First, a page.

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Heavy opposition to London's junk food ad ban uncovered
New research reveals how companies lobbied Transport for London to influence the Healthier Food Advertising Policy.
Using Freedom of Information requests, the University of Bath's new research reveals that behind the scenes, companies mounted strong opposition to the London policy to restrict advertising for high fat, salt and sugar products across the transport network.
Companies opposed the policy through official channels, such as the London Food Strategy consultation, as well as trying to influence through more direct approaches such as informal calls. In one case, KFC invited a Childhood Obesity Taskforce member on a 'magical mystery tour' of London eateries and a tour of Brixton.
They also used coalition groups to voice their interests, while neglecting to disclose the companies behind them. The British Takeaway Campaign lists Just Eat as a member, when in fact it was founded by a PR agency on behalf of Just Eat.
Some of these approaches were attempts to increase their involvement in the policy process, for example by offering to collaborate with the Taskforce on the policy (note: the Taskforce was not directly involved in its development). They also sought out opportunities to argue against the public health proposals, for instance, by sharing industry-funded research while undermining independent evidence that supported the policy proposals. Additionally, common arguments included that the policy would not reduce the purchasing of unhealthy products, but also contradictorily that the advertising policy would cause financial losses.
In February 2019, the Mayor of London introduced the Healthier Food Advertising Policy on the Transport for London network. This followed public consultations which showed that 82% of Londoners were supportive of the proposals. The policy swaps out the advertising of unhealthy food and drinks, and replaces them with healthier products. Sustain advised the Mayor of London’s team on the writing and implementation of the Healthier Food Advertising Policy and has subsequently supported 4 local authorities to bring in their own policies: Bristol, Haringey, Merton and Southwark. More than 60 local authorities have contacted Sustain for support with their own local Healthier Food Advertising Policies and continue to progress this work.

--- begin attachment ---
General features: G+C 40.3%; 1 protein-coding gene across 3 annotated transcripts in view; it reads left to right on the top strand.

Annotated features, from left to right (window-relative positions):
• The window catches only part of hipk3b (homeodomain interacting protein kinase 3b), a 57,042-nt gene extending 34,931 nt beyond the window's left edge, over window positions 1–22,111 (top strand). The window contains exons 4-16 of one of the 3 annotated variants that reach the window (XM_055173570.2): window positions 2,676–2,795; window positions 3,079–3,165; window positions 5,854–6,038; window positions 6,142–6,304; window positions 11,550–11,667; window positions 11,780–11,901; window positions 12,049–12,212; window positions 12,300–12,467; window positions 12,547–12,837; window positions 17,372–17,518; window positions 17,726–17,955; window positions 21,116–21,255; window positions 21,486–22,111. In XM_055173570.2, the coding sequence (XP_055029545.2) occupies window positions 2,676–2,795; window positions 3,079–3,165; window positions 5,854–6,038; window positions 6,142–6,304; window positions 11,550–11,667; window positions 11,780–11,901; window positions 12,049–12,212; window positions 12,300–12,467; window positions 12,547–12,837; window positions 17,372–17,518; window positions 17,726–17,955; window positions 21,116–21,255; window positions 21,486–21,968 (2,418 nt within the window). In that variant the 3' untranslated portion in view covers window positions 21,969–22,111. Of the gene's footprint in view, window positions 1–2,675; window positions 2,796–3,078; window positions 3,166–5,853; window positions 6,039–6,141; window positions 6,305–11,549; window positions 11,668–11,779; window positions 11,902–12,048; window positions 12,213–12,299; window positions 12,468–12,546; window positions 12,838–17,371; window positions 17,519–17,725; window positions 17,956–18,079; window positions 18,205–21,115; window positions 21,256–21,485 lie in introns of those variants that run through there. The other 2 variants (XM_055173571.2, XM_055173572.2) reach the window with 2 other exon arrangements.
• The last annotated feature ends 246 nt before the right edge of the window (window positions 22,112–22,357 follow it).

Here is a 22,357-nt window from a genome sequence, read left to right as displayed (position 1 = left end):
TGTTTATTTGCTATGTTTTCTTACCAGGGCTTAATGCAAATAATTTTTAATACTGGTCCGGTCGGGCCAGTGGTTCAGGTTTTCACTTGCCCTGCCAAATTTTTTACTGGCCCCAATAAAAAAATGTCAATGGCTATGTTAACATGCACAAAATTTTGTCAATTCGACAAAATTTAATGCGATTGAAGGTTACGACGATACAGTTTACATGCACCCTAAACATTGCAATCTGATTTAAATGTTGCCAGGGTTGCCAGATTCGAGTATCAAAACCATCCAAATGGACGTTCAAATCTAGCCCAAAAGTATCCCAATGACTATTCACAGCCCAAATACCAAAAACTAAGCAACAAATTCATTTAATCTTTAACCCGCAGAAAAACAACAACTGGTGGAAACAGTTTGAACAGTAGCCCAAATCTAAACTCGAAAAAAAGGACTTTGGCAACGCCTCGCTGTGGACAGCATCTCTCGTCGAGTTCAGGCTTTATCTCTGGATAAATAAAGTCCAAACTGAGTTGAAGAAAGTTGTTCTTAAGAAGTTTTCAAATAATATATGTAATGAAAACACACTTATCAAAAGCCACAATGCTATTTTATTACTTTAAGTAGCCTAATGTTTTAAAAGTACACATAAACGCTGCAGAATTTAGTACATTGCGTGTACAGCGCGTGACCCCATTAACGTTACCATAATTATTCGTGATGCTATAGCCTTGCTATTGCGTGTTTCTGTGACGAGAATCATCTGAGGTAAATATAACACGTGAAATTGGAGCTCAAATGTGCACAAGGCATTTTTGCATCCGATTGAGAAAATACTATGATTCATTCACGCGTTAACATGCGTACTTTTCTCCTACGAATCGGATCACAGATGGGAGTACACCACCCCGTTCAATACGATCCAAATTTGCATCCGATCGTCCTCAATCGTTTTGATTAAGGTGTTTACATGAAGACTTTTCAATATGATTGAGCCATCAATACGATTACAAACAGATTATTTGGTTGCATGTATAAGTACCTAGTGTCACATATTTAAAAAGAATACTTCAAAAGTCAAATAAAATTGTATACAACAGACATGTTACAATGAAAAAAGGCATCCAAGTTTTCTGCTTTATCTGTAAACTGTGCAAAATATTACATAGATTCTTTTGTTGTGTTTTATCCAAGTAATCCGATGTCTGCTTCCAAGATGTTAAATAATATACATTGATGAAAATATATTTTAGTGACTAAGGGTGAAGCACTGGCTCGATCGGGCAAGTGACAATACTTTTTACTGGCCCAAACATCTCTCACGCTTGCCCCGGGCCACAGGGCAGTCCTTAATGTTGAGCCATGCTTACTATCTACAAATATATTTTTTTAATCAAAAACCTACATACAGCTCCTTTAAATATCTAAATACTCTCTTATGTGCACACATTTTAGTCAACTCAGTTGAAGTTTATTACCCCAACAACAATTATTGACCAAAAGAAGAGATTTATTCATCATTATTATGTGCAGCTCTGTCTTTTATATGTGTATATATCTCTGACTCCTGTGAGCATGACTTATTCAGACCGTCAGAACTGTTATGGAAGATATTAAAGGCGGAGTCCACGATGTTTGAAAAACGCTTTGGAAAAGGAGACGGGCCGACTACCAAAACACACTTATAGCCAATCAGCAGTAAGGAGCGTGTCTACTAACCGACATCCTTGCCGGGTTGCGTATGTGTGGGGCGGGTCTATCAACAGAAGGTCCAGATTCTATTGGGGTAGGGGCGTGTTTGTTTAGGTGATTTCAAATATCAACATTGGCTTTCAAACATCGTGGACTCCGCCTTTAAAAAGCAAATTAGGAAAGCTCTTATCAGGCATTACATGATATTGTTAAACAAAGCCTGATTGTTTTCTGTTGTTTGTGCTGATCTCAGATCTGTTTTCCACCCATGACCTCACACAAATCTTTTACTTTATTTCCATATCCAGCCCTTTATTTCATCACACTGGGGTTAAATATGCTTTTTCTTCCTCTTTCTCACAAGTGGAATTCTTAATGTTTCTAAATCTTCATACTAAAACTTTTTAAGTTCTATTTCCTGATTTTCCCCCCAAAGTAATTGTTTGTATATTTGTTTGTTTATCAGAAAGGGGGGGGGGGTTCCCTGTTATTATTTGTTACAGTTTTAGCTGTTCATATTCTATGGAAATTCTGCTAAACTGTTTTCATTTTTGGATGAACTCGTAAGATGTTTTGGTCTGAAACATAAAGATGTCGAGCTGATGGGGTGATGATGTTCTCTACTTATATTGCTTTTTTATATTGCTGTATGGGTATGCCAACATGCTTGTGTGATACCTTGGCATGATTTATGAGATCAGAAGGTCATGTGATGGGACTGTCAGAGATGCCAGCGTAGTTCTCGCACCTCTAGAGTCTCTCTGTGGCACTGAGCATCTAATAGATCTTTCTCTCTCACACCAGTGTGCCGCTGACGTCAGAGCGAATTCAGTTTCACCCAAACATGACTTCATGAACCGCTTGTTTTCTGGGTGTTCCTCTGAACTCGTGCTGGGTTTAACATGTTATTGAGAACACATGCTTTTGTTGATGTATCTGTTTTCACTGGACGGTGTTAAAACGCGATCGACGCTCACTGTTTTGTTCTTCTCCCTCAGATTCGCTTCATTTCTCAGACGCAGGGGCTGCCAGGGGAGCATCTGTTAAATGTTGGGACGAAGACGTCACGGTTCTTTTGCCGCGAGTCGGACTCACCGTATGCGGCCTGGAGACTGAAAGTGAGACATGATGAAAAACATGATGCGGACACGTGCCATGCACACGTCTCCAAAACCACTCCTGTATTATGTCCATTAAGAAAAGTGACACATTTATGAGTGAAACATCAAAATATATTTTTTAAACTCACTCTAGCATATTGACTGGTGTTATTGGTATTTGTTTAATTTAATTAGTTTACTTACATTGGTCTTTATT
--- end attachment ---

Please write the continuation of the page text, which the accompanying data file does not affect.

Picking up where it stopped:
If your local government would like support with implementing its own Healthier Food Advertising Policy, please contact Fran Bernhardt on email@example.com.
Fran Bernhardt, Children’s Food Campaign Coordinator for Sustain said:
This research uncovers companies’ enormous efforts to undermine and stall this policy. If only that resource and creativity could be redirected into healthier adverts, more time could be spent making local spaces better for all children to grow up in.
As national junk food advertising restrictions come into play, companies may now be turning more attention to local advertising. So it’s crucial that local government are aware of these tactics and have more support to put in place similar advertising policies to protect children’s health.
Kathrin Lauber from the Tobacco Control Research Group at the University of Bath said:
The claims made by the industry actors who opposed the policy are largely not aligned with independent public health evidence but reminiscent of arguments commonly made in debates about the regulation of other unhealthy commodities such as tobacco and alcohol. Public health policymakers should rethink if and how they want to engage with companies whose commercial interests clearly stand in conflict with the policy objective.
Dev Sharma, Chair of Bite Back 2030's Youth Board, said:
Billions are being spent giving junk food a starring role in children’s minds with advertising, marketing and promotions. I'm 16 and I’m being bombarded with junk food ads on my phone and computer, and I’m pretty sure it’s getting worse.
They are everywhere, popping up when we’re watching videos, when I’m gaming with friends, and we don’t have an escape, especially not at the moment when we are living on our screens. It’s time to prioritise child health and take junk food out of the spotlight.
Caroline Cerny of the Obesity Health Alliance said:
It’s clear from this research that food companies put in phenomenal effort and resource to opposing a public health policy.
What’s concerning is how much of this lobbying effort is conducted under the radar. It’s likely that the public lobbying we are seeing from industry against new Government plans to restrict junk food adverts on TV and online are also just the tip of the iceberg and it’s vital the Government sticks firmly to its plans to protect children from unhealthy food advertising.